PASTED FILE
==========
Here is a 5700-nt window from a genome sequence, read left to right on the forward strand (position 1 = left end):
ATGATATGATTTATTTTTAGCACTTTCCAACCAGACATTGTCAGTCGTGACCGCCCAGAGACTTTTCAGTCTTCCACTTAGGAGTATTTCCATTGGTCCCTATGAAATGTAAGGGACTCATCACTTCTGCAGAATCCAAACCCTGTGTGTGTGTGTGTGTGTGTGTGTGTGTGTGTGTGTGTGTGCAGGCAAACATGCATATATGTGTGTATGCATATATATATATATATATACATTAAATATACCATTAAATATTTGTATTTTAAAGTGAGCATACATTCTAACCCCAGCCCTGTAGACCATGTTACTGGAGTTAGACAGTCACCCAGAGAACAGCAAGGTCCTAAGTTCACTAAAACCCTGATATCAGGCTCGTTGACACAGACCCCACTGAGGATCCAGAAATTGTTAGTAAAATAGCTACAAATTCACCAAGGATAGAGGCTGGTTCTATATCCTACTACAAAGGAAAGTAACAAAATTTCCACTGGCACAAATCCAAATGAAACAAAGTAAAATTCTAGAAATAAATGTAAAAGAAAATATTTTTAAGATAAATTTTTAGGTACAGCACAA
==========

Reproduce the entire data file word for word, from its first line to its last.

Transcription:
Here is a 5700-nt window from a genome sequence, read left to right on the forward strand (position 1 = left end):
ATGATATGATTTATTTTTAGCACTTTCCAACCAGACATTGTCAGTCGTGACCGCCCAGAGACTTTTCAGTCTTCCACTTAGGAGTATTTCCATTGGTCCCTATGAAATGTAAGGGACTCATCACTTCTGCAGAATCCAAACCCTGTGTGTGTGTGTGTGTGTGTGTGTGTGTGTGTGTGTGTGTGCAGGCAAACATGCATATATGTGTGTATGCATATATATATATATATATACATTAAATATACCATTAAATATTTGTATTTTAAAGTGAGCATACATTCTAACCCCAGCCCTGTAGACCATGTTACTGGAGTTAGACAGTCACCCAGAGAACAGCAAGGTCCTAAGTTCACTAAAACCCTGATATCAGGCTCGTTGACACAGACCCCACTGAGGATCCAGAAATTGTTAGTAAAATAGCTACAAATTCACCAAGGATAGAGGCTGGTTCTATATCCTACTACAAAGGAAAGTAACAAAATTTCCACTGGCACAAATCCAAATGAAACAAAGTAAAATTCTAGAAATAAATGTAAAAGAAAATATTTTTAAGATAAATTTTTAGGTACAGCACAA